Post-election ruminations

So let’s see – in Virginia a life-long social conservative, Bob McDonnell, ran as a pragmatist and beat the tar out of  Democrat Creigh Deeds.  Exit polls show a majority of Virginians still support President Obama.  In New Jersey, voters were fed up with incumbent Jon Corzine, despite Obama’s best efforts to prop up the incumbent Democrat.  Republican Chris Christie won that race, even though exit polls in that state showed overwhelming approval rates for the President.

And in the much-ballyhooed NY-23 special election, Conservative Party candidate, and self-proclaimed Glenn Beck acolyte, Doug Hoffman was given the smackdown by Democrat Bill Owens.

Now, I would draw from this Democratic victory in a traditionally Republican area – the first Democrat to represent New York’s North Country in over a century – a few observations.

First, what works for conservatives in Texas or Georgia might not work for conservatives in California or New York.  One of the lovely things about conservative philosophy is its emphasis on local politics.  Dede Scozzafada may not have been red enough meat for the likes of Sean Hannity or Michelle Malkin, but she might have been just the right shade for northern New Yorkers.  Doug Hoffman, on the other hand, might have fit in better somewhere else.  Really, it was a northern New York affair.  The national Republican meddling distorted the issues on the ground.  Left alone, Scozzafada may very well have beat Owens, giving the GOP a much-needed seat in the House – even if she wasn’t of purest stock.  Remember, in Virginia, the Republican candidate campaigned on fiscal and economic issues – as a pragmatic leader, not as a red meat social conservative.  And he won.

Second, even a liberal Republican is much more likely to vote with Republicans on issues than a moderate Democrat.  Party loyalty cannot be underestimated here.

So what does the conservative movement take from this loss amidst all this victory?

Malkin writes:

Conservatives’ money went to pay for specious attack ads against Hoffmanrun by the NRCC like this.

Conservatives’ money went to support a GOP candidate who shares the same socialist alliances with fellow SEIU/ACORN/New Party/Working Families Party activist Patrick Gaspard, the Obama White House political director who intervened in the race to secure Scozzafava’s endorsement of Owens.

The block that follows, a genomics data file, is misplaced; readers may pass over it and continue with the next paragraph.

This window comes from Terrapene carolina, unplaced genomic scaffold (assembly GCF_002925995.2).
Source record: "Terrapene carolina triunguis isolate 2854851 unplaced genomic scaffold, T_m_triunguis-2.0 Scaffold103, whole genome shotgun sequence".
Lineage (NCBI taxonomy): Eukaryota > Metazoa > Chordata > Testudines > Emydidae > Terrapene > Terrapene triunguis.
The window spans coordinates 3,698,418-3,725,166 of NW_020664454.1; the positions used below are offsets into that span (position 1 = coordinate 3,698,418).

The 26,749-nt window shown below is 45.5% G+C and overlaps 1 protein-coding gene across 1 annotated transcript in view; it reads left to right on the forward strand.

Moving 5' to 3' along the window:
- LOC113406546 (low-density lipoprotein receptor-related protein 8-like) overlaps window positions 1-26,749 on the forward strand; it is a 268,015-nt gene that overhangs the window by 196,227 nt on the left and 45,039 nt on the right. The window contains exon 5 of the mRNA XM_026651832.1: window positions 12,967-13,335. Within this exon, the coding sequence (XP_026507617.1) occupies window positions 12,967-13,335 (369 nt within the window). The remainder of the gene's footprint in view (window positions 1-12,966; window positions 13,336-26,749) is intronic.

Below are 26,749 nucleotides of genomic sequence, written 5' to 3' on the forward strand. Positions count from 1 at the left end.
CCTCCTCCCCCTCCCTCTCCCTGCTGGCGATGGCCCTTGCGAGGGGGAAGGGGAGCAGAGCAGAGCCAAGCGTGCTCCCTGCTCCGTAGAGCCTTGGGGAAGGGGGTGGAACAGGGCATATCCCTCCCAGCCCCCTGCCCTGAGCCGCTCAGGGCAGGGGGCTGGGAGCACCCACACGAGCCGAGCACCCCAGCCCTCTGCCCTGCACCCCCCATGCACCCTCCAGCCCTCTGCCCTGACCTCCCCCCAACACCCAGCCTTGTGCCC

Hoffman’s candidacy illuminated the stark difference between GOP political opportunists willing to pimp out their endorsements to any old ACORN-embracing, Working Families Party-consorting, Big Labor cronywho puts an “R” by her name — and movement conservatives who refuse to “mooooderate” for the politically expedient sake of mooooderation as dictated by out-of-touch Beltway party leaders. The NRCC/RNC’s $1 million debacle will cost much more than that.

As I’ve repeated many times over the last several weeks:

One thing is guaranteed at the conclusion of the NY-23 special congressional election: The Beltway Republicans who endorsed radical leftist Dede Scozzafava are going to have indelible egg stains on their faces. And GOP establishment fund-raising organizations will be the poorer for it.

Well there it is.  I think it’s a great deal of sound and fury myself.  Politics is local – especially local politics.  Nationalizing this race was bad politics. Drawing these conclusions – which many in the movement seem to be drawing – is bad analysis.  This is not a referendum on moderate Republicans or on the President.  It’s just an example of how local politics often have different outcomes than national politics.

So what other conclusions should we draw?  Namely that the current stewards of movement conservatism are poor stewards.  Malkin, Beck, Limbaugh, their cronies in politics – the whole gang is going to run the party into a corner and then hit the self-destruct button.  Even so-called “real” conservatives, with social-conservative-bonafides are going to have to take on the role McDonnell played so well – the pragmatic, leadership-oriented, governing conservative.

Or maybe all this will play out in the emergence of some third party*.  The real tea-partying conservatives (you know, the ones who hate ACORN the most!) will get their chance to take on the phonies (the cappuccino-party Republicans).  Lines can be drawn in the sand.  Blood spilled.

*Here’s a deep thought I had the other day:  If I were to ever start a third party, I’d call it the Third Party.  Think of the name recognition!

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21 thoughts on “Post-election ruminations

  1. Good post E.D. but let us libs savor NY-23 for a bit. I didn’t give a damn about that wretched crook Corzine and Virginia has been electing against the incumbent party since the 70’s but I’m feeling genuinely stricken about Maine.